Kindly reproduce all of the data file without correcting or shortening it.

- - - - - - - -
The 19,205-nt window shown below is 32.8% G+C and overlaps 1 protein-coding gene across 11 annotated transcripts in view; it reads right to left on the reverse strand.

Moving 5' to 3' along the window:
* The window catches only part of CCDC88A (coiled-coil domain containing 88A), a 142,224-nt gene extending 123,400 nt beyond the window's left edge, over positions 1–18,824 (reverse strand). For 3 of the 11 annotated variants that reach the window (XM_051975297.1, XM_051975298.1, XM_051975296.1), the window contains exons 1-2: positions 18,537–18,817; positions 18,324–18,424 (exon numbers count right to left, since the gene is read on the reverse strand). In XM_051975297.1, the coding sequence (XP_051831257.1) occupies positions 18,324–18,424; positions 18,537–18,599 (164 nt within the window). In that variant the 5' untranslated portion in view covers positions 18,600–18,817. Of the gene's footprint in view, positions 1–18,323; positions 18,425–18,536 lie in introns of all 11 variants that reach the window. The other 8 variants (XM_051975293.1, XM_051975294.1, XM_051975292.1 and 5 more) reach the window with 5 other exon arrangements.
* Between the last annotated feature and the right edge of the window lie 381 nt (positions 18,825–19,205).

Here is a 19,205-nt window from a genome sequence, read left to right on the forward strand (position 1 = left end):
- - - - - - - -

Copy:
The 19,205-nt window shown below is 32.8% G+C and overlaps 1 protein-coding gene across 11 annotated transcripts in view; it reads right to left on the reverse strand.

Moving 5' to 3' along the window:
* The window catches only part of CCDC88A (coiled-coil domain containing 88A), a 142,224-nt gene extending 123,400 nt beyond the window's left edge, over positions 1–18,824 (reverse strand). For 3 of the 11 annotated variants that reach the window (XM_051975297.1, XM_051975298.1, XM_051975296.1), the window contains exons 1-2: positions 18,537–18,817; positions 18,324–18,424 (exon numbers count right to left, since the gene is read on the reverse strand). In XM_051975297.1, the coding sequence (XP_051831257.1) occupies positions 18,324–18,424; positions 18,537–18,599 (164 nt within the window). In that variant the 5' untranslated portion in view covers positions 18,600–18,817. Of the gene's footprint in view, positions 1–18,323; positions 18,425–18,536 lie in introns of all 11 variants that reach the window. The other 8 variants (XM_051975293.1, XM_051975294.1, XM_051975292.1 and 5 more) reach the window with 5 other exon arrangements.
* Between the last annotated feature and the right edge of the window lie 381 nt (positions 18,825–19,205).

Here is a 19,205-nt window from a genome sequence, read left to right on the forward strand (position 1 = left end):